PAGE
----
From 1815 to 1865, as city blocks encroached on farmland to accommodate Manhattan’s exploding population, prosperous New Yorkers developed new ideas about what an urban environment should contain—ideas that poorer immigrants resisted. As Catherine McNeur shows, taming Manhattan came at the cost of amplifying environmental and economic disparities.
This book offers a comprehensive overview of the intellectual developments in urban conservation. The authors offer unique insights from UNESCO's World Heritage Centre and the book is richly illustrated with colour photographs. Examples are drawn from urban heritage sites worldwide from Timbuktu to Liverpool to demonstrate key issues and best practice in urban conservation today. The book offers an invaluable resource for architects, planners, surveyors and engineers worldwide working in heritage conservation, as well as for local authority conservation officers and managers of heritage sites.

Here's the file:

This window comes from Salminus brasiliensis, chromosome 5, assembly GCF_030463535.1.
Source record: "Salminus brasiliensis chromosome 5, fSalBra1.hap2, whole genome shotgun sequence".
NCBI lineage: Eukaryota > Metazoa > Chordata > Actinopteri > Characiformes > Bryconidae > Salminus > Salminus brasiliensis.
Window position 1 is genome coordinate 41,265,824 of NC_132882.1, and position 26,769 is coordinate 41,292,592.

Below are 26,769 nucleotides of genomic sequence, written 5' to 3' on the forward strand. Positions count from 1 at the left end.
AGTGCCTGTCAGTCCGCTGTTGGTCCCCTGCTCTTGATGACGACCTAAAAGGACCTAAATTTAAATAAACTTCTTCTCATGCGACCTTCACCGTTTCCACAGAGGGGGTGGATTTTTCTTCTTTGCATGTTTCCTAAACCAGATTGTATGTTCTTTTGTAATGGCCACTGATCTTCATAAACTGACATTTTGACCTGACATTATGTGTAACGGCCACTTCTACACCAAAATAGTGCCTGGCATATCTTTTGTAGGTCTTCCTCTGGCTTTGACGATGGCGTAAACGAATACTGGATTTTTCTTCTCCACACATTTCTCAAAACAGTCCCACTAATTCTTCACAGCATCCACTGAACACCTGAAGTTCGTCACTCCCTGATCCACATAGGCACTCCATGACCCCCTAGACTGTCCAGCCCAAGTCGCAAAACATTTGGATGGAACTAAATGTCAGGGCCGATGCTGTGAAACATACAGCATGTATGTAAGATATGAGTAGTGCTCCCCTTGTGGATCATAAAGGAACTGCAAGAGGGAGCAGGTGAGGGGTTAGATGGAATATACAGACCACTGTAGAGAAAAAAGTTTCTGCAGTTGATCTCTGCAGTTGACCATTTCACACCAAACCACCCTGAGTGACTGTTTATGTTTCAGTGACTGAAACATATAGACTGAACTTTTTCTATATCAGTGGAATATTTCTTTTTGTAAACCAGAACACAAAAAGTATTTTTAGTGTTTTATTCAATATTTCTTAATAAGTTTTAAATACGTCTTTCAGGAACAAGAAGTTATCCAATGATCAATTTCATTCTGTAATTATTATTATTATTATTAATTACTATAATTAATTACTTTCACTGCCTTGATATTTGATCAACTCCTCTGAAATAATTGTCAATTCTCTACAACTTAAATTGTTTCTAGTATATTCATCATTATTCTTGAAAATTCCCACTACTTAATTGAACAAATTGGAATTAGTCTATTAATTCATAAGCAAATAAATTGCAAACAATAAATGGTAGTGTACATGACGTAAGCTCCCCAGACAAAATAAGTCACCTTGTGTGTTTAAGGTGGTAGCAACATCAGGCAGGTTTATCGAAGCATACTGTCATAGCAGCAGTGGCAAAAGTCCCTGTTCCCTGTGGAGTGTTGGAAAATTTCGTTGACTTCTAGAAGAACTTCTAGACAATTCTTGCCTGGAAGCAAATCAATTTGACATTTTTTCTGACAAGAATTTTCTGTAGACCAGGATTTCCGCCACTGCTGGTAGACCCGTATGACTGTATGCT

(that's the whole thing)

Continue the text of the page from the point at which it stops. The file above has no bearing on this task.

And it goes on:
Given the realities of climate change and sea-level rise, coastal cities around the world are struggling with questions of resilience. Resilience, at its core, is about desirable states of the urban social-ecological system and understanding how to sustain those states in an uncertain and tumultuous future. How do physical conditions, ecological processes, social objectives, human politics, and history shape the prospects for resilience? Most books set out "the answer.” This book sets out a process of grappling with holistic resilience from multiple perspectives, drawing on the insights and experiences of more than fifty scholars and practitioners working together to make Jamaica Bay in New York City an example for the world. Prospects for Resilience establishes a framework for understanding resilience practice in urban watersheds. Using Jamaica Bay—the largest contiguous natural area in New York, home to millions of New Yorkers, and a hub of global air travel with John F. Kennedy International Airport—the authors demonstrate how various components of social-ecological systems interact, ranging from climatic factors to plant populations to human demographics. They also highlight essential tools for creating resilient watersheds, including monitoring and identifying system indicators; computer modeling; green infrastructure; and decision science methods. Finally, they look at the role and importance of a "boundary organization” like the new Science and Resilience Institute at Jamaica Bay in coordinating and facilitating resilience work, and consider significant research questions and prospects for the future of urban watersheds. Prospects for Resiliencesets forth an essential foundation of information and advice for researchers, urban planners, students and others who need to create more resilient cities that work with, not against, nature.